VBORNET Newsletter 8, special issue ‘SAND FLIES’, July 2010

1. Phlebotominae sand flies (Diptera: Psychodidae): Main vectors in Europe and their distribution with special emphasis for Turkey
2. The leishmaniasis in southern Europe
3. Public health importance and control of sand flies in continental Europe
4. Sand fly species as new vector candidates for Leishmania transmission in Europe
5. Sandfly bites, saliva and gut secretions: Could it contribute to disease control?


The past, present, and future of Leishmania genomics and transcriptomics

It has been nearly 10 years since the completion of the first entire genome sequence of a Leishmania parasite.Genomic and transcriptomic analyses have advanced our understanding of the biology of Leishmania, and shed new light on the complex interactions occurring within the parasite–host–vector triangle. Here, we review these advances and examine potential avenues for translation of these discoveries into treatment and control programs. In addition, we argue for a strong need to

Phlebotomine sandflies and the spreading of leishmaniases and other diseases of public health concern

Abstract. Phlebotomine sandflies transmit pathogens that affect humans and animals
worldwide. We review the roles of phlebotomines in the spreading of leishmaniases,
sandfly fever, summer meningitis, vesicular stomatitis, Chandipura virus encephalitis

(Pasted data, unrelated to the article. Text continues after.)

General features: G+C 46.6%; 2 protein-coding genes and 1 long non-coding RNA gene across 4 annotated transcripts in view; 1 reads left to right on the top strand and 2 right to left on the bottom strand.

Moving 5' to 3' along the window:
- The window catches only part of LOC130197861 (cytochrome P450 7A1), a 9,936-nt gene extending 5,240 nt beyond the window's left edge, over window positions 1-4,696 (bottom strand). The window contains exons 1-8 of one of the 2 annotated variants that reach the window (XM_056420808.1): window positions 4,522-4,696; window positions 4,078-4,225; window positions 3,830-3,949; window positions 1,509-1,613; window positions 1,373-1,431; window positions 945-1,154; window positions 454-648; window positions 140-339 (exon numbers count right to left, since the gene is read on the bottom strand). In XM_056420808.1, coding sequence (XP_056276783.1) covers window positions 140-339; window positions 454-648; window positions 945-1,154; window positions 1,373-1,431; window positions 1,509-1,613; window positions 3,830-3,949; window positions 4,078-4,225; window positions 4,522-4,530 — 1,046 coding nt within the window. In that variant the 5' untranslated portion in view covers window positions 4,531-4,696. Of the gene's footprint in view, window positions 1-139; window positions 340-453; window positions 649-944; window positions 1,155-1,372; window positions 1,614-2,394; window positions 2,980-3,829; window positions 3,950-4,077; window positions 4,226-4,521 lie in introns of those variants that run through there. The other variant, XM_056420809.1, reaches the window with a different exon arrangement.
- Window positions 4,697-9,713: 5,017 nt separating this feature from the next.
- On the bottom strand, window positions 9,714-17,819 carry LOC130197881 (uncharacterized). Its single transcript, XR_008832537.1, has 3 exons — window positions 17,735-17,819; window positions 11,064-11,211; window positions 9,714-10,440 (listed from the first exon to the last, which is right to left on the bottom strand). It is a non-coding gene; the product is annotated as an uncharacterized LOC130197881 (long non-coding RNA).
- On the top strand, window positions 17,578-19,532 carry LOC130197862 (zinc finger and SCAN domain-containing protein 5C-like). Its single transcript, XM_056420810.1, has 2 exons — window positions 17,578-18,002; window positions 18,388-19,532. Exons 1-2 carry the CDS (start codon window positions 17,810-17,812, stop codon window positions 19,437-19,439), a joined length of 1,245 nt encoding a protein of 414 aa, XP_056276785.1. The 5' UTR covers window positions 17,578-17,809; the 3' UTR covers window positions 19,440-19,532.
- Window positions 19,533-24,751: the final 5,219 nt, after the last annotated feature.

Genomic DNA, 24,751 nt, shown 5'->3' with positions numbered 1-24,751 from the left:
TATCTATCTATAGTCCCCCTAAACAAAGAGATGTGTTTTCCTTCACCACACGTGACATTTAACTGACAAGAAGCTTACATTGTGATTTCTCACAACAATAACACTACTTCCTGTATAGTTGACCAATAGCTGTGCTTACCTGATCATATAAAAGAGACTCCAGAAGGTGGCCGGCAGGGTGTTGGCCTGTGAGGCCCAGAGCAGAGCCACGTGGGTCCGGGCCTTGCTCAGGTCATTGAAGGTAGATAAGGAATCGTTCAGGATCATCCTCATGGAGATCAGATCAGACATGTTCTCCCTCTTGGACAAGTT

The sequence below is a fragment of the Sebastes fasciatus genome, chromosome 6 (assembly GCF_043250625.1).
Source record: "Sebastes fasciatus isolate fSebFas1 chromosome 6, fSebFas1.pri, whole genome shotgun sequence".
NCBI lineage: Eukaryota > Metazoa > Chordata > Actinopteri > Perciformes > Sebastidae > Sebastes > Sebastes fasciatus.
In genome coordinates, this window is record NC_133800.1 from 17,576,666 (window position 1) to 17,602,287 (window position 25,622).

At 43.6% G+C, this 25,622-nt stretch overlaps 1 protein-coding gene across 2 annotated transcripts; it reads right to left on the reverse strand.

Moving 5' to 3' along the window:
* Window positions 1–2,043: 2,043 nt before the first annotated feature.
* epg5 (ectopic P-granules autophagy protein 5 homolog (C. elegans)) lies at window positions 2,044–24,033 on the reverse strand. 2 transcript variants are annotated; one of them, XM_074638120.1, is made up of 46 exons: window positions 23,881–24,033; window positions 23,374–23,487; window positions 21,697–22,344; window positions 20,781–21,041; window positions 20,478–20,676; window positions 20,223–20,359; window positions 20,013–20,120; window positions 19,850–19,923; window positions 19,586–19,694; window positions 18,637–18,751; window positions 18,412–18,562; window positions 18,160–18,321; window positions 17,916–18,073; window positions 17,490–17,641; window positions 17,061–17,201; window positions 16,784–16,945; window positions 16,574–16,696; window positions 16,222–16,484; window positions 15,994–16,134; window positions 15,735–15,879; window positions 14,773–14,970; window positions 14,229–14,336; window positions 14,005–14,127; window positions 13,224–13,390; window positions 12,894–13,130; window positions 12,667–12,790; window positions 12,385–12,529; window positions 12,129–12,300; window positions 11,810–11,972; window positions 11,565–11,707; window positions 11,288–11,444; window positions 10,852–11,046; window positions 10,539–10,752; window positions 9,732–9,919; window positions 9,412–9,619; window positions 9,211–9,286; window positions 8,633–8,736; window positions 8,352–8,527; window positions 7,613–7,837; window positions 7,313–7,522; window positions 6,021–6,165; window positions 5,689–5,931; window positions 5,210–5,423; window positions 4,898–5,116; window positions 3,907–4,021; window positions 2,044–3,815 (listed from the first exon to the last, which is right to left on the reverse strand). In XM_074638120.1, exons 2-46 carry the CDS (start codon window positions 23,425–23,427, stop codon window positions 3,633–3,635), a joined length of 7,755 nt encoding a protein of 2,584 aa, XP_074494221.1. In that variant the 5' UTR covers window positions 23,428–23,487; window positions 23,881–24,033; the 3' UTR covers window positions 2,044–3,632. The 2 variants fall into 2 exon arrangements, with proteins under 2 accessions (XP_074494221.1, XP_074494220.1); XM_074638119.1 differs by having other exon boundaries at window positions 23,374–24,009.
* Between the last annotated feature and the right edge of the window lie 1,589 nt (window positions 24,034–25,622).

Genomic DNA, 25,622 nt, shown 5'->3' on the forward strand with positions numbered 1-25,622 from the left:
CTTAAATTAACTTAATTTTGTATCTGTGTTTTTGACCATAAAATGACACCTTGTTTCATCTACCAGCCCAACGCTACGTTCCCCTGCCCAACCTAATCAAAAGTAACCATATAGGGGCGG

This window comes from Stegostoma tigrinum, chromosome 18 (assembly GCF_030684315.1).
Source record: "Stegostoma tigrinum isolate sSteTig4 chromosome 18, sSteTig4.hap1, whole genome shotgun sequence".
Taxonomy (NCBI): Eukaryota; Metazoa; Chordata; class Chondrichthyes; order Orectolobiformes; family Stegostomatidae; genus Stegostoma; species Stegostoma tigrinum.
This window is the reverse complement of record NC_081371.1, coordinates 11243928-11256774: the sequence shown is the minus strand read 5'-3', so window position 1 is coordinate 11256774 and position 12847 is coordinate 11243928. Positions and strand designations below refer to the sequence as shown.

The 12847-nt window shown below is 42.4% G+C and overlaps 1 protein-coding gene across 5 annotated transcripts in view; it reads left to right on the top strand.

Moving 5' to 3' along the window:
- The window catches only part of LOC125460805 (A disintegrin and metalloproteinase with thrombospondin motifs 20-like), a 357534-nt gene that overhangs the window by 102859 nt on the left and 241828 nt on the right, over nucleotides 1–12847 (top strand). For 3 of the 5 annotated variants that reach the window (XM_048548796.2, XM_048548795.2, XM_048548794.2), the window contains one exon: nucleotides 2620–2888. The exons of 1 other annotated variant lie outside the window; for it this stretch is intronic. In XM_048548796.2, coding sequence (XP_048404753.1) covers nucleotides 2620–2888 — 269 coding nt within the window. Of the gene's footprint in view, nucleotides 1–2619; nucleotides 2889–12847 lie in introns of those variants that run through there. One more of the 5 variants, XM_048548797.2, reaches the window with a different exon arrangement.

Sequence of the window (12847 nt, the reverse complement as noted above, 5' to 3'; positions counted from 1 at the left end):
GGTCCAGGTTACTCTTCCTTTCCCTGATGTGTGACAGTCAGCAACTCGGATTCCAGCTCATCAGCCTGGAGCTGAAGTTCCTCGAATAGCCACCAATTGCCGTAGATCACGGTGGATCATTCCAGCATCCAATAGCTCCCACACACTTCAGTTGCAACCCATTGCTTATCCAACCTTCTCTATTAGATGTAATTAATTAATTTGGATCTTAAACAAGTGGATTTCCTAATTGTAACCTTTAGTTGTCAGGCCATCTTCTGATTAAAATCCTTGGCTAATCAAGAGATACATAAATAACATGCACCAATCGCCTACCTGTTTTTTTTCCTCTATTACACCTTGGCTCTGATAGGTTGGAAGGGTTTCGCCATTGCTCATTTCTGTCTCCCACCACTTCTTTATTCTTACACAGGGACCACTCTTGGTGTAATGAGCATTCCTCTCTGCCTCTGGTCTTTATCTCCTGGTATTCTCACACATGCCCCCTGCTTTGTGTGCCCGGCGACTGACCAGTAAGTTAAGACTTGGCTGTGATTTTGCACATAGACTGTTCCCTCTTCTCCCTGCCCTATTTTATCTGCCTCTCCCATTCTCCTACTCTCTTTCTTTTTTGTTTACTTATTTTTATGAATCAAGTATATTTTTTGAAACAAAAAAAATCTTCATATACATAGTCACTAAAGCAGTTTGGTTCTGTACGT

and Carri´on’s disease. Among over 800 species of sandfly recorded, 98 are proven or
suspected vectors of human leishmaniases; these include 42 Phlebotomus species in
the Old World and 56 Lutzomyia species in the New World (all: Diptera: Psychodidae).


Leishmaniasis acquired by travellers to endemic regions in Europe - a EuroTravNet multi-centre study

Leishmaniasis is a disease caused by protozoan parasites which belong to the genus
Leishmania. Important clinical manifestations of leishmaniasis include cutaneous
leishmaniasis (CL) and visceral leishmaniasis (VL). Currently, leishmaniasis occurs in all
continents with the exception of Antarctica and is considered to be endemic in 88
countries. About 90% of cases with leishmaniasis occur in the tropics or subtropics but
the disease is also endemic in the Mediterranean area including countries like

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